Lord of the Rings is my favorite book series AND my favorite film series. The movies loosely follow the books--well enough that I could anticipate what would happen. And you know what? The films came out almost half a century after the books did--plenty of time for everyone to have read them before seeing the movies, and I STILL didn't find it necessary to spoil anything for anyone just because I had read it and they hadn't--and these films came out WHEN I was going through my "I knew of it first" phase. That's not an excuse.

Regarding the idea that if people don't see a movie as soon as it comes out, it's their own fault...give me a break. I'm sorry some people work odd hours and weekends. Some people have kids to take care of, so seeing a superhero movie isn't exactly a pressing matter. Some people simply can't afford the luxury of seeing movies in theaters. The "I'm a bigger nerd and have no other aspirations in life than being the first to see a movie so I can spoil it for others" is the most pathetic form of a dick measuring contest I can think of.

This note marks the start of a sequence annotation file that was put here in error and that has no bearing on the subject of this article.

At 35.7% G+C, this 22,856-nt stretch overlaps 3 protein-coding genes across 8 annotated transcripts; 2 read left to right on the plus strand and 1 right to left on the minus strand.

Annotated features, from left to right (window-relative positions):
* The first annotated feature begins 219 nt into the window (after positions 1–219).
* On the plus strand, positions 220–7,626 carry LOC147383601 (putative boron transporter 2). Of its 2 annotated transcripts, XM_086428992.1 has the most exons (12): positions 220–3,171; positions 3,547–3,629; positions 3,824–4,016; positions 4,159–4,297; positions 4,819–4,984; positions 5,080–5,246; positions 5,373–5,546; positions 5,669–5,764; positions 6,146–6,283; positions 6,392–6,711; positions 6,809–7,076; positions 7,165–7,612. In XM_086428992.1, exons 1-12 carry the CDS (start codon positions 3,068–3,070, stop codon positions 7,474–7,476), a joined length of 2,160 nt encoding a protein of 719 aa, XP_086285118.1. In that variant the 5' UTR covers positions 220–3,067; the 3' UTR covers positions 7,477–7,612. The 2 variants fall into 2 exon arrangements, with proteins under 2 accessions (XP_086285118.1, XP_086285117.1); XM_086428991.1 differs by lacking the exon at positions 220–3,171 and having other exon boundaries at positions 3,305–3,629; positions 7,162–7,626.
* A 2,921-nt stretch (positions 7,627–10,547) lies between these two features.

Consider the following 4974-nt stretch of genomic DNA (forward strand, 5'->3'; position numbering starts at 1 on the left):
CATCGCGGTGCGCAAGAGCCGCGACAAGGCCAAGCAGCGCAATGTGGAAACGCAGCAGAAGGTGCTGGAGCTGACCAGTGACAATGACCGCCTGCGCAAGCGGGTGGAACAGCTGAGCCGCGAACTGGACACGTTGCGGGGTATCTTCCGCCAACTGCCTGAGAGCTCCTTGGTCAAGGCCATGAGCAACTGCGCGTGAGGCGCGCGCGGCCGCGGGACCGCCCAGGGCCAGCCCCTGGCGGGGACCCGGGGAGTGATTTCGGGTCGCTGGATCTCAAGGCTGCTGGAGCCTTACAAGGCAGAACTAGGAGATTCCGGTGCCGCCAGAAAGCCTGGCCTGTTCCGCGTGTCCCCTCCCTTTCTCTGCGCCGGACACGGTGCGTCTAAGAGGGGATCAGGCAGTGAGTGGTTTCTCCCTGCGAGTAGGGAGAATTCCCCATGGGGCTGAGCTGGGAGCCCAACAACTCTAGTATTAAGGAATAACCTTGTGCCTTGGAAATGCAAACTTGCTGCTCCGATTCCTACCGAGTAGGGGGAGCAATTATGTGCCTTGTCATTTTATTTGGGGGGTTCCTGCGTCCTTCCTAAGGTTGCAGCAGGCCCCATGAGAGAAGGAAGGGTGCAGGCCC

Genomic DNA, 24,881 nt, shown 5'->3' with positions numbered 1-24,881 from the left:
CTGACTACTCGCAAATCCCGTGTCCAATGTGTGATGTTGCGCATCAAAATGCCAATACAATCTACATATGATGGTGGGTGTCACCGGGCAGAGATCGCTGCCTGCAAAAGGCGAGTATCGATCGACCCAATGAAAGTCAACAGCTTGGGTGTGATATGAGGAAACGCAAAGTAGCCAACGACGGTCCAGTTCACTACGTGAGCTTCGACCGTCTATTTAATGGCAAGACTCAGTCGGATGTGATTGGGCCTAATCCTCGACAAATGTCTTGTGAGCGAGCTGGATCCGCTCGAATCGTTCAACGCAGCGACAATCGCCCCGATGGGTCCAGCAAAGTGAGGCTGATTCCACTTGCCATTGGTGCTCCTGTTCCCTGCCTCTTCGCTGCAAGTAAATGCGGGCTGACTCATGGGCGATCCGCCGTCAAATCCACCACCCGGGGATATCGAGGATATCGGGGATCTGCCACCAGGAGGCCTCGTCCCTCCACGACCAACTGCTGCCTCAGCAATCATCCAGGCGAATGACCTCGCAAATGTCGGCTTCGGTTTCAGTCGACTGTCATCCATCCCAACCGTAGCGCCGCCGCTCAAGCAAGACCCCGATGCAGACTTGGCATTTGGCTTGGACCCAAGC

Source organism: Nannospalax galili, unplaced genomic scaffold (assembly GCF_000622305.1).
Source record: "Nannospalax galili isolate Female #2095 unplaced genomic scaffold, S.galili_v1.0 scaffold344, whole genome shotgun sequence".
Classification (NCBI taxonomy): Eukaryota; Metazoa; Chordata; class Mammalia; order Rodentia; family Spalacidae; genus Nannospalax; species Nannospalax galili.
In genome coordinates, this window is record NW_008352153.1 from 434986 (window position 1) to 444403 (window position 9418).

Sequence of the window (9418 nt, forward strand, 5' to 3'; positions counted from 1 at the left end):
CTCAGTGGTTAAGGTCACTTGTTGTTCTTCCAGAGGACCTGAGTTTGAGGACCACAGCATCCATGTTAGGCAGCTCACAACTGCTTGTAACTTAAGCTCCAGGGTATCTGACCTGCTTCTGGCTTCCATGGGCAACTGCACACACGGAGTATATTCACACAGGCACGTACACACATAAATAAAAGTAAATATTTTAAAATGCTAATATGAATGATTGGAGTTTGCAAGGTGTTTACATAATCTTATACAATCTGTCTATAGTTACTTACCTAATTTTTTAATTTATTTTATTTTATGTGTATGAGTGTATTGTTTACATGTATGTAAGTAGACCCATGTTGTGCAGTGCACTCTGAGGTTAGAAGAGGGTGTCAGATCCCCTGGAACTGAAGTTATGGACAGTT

Trolls are going to troll. I know that. But please, if you see nothing wrong with spoiling things for others, pull your head out of your own ass and try to see things from the other side.

In the meantime, I encourage everyone else to familiarize yourself with spoilers for movies, books, TV shows, games, etc. that you personally don't care at all about. Keep that information stored in your back pocket. Next time a troll spoils something you care about, look into their interests a bit. Find out what they're looking forward to, and throw a massive spoiler right back in their face. Perhaps a taste of their own medicine will cure what ails them.

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This article has not been reviewed by Odyssey HQ and solely reflects the ideas and opinions of the creator.